Depression and determinants among diabetes mellitus patients in Ethiopia, a systematic review and meta-analysis
BMC Psychiatry volume 23, Article number: 209 (2023)
Primary studies have estimated the prevalence of depression and its determinants among diabetes patients. However, studies synthesizing this primary evidence are limited. Hence, this systematic review aimed to determine the prevalence of depression and identify determinants of depression among diabetes in Ethiopia.
This systematic review and meta-analysis included a search of PubMed, Google Scholar, Scopus, Science Direct, PsycINFO, and Cochrane library. Data were extracted using Microsoft Excel and analyzed using STATA statistical software (v. 14). Data were pooled using a random-effects model. Forest plots, and Egger’s regression test were all used to check for publication bias. Heterogeneity (I)2 was computed. Subgroup analysis was done by region, publication year, and depression screening instrument. In addition, the pooled odds ratio for determinants was calculated.
Sixteen studies, including 5808 participants were analyzed. The prevalence of depression in diabetes was estimated to be 34.61% (95% CI: 27.31–41.91). According to subgroup analysis by study region, publication year, and screening instrument, the highest prevalence was observed in Addis Ababa (41.98%), studies published before 2020 (37.91%), and studies that used Hospital Anxiety and Depression Scale (HADS-D) (42.42%,) respectively. Older age > 50 years (AOR = 2.96; 95% CI: 1.71–5.11), being women (AOR = 2.31; 95% CI: 1.57, 3.4), longer duration with diabetes (above 5 years) (AOR = 1.98; 95% CI: 1.03–3.8), and limited social support (AOR = 2.37; 95% CI: 1.68–3.34), were the determinants of depression in diabetic patients.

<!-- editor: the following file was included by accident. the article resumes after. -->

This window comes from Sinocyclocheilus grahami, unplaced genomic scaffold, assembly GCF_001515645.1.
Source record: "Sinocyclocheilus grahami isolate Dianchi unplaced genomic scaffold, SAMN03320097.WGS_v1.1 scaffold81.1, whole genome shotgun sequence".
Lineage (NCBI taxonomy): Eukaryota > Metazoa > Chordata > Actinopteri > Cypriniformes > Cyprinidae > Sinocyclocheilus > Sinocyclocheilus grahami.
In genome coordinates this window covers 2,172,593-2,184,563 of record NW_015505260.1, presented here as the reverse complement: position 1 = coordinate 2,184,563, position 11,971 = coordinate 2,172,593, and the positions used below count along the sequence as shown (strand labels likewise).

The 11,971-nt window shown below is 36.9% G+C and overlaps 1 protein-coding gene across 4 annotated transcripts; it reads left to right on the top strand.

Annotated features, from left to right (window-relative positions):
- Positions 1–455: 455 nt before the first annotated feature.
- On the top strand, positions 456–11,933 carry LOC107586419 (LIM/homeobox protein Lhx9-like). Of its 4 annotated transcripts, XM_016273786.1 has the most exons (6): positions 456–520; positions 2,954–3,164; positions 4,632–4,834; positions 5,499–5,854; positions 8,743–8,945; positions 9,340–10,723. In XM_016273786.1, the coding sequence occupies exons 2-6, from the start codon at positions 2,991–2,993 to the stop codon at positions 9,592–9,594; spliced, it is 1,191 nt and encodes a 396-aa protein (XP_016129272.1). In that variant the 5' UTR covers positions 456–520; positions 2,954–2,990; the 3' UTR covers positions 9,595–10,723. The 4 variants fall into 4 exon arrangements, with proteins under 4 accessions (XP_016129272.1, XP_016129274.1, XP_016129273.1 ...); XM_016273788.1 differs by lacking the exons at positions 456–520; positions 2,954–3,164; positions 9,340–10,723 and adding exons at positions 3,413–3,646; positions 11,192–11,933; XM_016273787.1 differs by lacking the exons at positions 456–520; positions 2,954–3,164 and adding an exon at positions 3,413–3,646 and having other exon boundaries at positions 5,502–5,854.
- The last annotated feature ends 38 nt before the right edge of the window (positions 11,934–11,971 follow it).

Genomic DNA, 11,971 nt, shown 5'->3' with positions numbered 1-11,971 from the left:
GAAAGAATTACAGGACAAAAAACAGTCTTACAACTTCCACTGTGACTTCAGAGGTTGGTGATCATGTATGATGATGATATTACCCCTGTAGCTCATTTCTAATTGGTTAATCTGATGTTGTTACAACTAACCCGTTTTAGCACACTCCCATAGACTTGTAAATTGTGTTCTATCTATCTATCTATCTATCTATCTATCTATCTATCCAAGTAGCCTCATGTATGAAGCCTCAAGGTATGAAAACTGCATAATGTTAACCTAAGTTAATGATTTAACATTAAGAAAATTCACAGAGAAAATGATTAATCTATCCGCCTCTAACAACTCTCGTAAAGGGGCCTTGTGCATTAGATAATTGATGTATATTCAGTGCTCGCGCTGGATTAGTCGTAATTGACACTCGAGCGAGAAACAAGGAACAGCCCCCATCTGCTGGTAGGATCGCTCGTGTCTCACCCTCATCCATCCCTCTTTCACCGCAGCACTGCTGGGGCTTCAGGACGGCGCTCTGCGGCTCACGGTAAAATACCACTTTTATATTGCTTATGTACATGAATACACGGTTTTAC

The results of this study suggest that the prevalence of depression in diabetes is substantial. This result underscores the importance of paying particular attention to prevent depression among diabetes. Being older, not attending formal education, longer duration with diabetes, having comorbidity, and low adherence to diabetes management were all associated. These variables may help clinicians identify patients at high risk of depression. Future studies focusing on the causal association between depression and diabetes are highly recommended.
Depression refers to persistent sadness and a loss of interest or pleasure in a previously enjoyable activities. Diabetes, characterized by high blood sugar levels, is a common chronic condition with a rapid surge in prevalence rate. According the International Diabetes Federation (IDF) estimates in 2017, the number of people living with diabetes aged 20–79 years was 424.9 million and this is projected to rise to 629 million. Diabetes prevalence, deaths from diabetes, and related healthcare expenditures impose a significant burden in social, financial, and health system worldwide. In Sub-Saharan countries, diabetes resulted crisis in the health care system and the economy, with the five leading countries with diabetes in 2017 being Ethiopia, South Africa, the Democratic Republic of the Congo, Nigeria, and Tanzania.